Weekend watchlist: Check out these new OTT releases to binge this weekend!

Prithviraj Sukumaran now has three straight-on-the-OTT releases in a row with Bhramam. And they’ve all been available on Amazon Prime. Cold Case and Kuruthi were his prior releases on it. This version of the Hindi classic Andhadhun is the first of a wave of new releases on India’s OTT platforms this week.

This week’s weekly list is dominated by films from India’s south. We have three Tamil films and two Telugu films in addition to Bhramam. Devadas Brothers, Endravadhu Oru Naal, and Appathava Aattaya Pottutanga make up the Tamil cast. Raja Raja Chora and Itlua Amma are the Telugu releases.


Because the film’s director, Uma Maheshwar Rao C, is a National Award winner, you can expect it to be serious and reasonable. The story follows a bereaved woman who is fighting for her son against a callous society. It’s a sweet and moving story, and the trailer suggest that the film is about universal parenting.

The mother is played by Revathi, a seasoned actress with a long list of credits. She will, without a doubt, offer a special decency to the character of the struggling mother. How she develops from a traditional mother to a feisty woman who defies the forces that be with tenacity and zeal. It may not be a film to watch casually or as a way to pass the time.


Haasan plays the lead role in the film. It isn’t, however, Kamal Haasan. In fact, in the trailer, his brother Chandrahasan is portrayed as the leading man. Chandrahasan, alas, is no longer with us. He died a few years ago. This should indicate that the film has taken some time to reach the general public.

The film, which has a charming title, is about an elderly guy eloping with his (old) girlfriend, and his group of friends rescuing them from young men and women who oppose their union. It’s a reversal of the typical plot and its issues. The film tackles a serious issue —- old age love —- and does so in a lighthearted manner.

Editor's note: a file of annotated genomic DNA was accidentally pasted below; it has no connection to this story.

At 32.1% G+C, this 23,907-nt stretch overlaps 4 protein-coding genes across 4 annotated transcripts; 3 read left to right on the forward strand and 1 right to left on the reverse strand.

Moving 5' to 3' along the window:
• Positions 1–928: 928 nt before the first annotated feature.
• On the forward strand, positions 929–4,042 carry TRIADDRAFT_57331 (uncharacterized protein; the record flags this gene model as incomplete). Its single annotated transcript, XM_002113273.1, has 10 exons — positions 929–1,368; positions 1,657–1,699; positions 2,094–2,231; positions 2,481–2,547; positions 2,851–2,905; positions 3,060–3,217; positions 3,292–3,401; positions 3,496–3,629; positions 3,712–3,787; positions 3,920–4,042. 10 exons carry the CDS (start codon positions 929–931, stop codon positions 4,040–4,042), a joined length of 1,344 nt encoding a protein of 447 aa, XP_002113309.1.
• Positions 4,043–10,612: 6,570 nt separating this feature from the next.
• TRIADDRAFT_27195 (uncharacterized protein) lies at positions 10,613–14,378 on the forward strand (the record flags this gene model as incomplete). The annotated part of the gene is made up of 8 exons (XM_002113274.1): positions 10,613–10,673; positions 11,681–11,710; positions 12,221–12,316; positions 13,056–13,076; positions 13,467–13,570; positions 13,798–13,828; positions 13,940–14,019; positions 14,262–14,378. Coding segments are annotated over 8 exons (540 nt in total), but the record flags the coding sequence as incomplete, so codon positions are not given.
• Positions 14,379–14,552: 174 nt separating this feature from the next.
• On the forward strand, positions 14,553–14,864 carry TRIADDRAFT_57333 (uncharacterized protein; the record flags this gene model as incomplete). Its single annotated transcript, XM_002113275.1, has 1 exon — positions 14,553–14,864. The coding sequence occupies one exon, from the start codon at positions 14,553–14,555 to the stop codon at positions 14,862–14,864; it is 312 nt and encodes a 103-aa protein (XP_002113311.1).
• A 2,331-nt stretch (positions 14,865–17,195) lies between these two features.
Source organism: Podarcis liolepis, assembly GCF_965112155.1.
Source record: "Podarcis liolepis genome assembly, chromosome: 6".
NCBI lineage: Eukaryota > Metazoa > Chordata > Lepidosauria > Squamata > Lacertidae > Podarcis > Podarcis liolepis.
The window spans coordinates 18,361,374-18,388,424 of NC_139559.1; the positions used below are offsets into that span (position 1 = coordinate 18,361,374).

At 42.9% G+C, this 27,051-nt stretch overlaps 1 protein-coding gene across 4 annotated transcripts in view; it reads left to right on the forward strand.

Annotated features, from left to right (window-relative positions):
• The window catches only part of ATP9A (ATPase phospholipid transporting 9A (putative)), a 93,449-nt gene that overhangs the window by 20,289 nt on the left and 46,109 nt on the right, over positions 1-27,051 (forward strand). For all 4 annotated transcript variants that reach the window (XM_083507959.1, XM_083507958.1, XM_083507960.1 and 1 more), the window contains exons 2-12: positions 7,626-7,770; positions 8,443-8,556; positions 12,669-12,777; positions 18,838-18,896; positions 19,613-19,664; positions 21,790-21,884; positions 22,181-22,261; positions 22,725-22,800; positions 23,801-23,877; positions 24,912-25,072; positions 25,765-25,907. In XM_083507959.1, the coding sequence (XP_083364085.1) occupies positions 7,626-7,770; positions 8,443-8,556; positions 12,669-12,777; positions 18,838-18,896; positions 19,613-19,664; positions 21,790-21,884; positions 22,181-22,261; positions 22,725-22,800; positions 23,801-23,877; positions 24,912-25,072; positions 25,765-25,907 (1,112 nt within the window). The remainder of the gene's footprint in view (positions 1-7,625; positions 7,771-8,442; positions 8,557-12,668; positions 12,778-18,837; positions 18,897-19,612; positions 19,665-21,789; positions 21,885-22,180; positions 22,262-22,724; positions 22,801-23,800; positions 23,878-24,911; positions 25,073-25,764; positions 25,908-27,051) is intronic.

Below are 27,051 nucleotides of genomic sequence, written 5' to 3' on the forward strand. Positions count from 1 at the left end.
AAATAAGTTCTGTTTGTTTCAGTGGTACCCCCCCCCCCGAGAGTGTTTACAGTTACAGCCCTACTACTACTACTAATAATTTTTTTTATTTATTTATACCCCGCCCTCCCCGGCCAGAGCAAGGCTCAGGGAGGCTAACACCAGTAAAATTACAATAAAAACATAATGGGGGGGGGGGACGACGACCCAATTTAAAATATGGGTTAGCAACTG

The film has screened at a number of film festivals and received positive feedback. A widowed mother sets out to retrieve two bullocks that had been seized by a usurious moneylender.

The film depicts the tribulations of poor village labourers at the hands of greedy loan sharks who use money power to function as law unto themselves. When it comes to depicting rural life, the film gets the local vernacular (Coimbatore language) right and gives off an honest vibe. The film is masterfully carried on Ramya Nambeesan’s thin shoulder, while the hero, Vidhath, appears just for about 45 minutes in the flashback. It’s a film that makes you think about subjects you’ve never thought about before.


In Indian cinema, Devadas is the story of a legendary hapless lover whose life ended in a bohemian tragedy. Devadas is a film about the failure of love. This film is about a group of guys who find brotherhood after believing they have been jilted by their individual girl pals, as the title suggests.

The clichés of such films are well-known, but what makes them work are the set pieces of adolescent romance, the pains of separation, and the heaps of humour that such lives produce. The Devadas Brothers appear to be in the same boat as the others on the list. Though the politically correctness commissars have criticised a part of the film.

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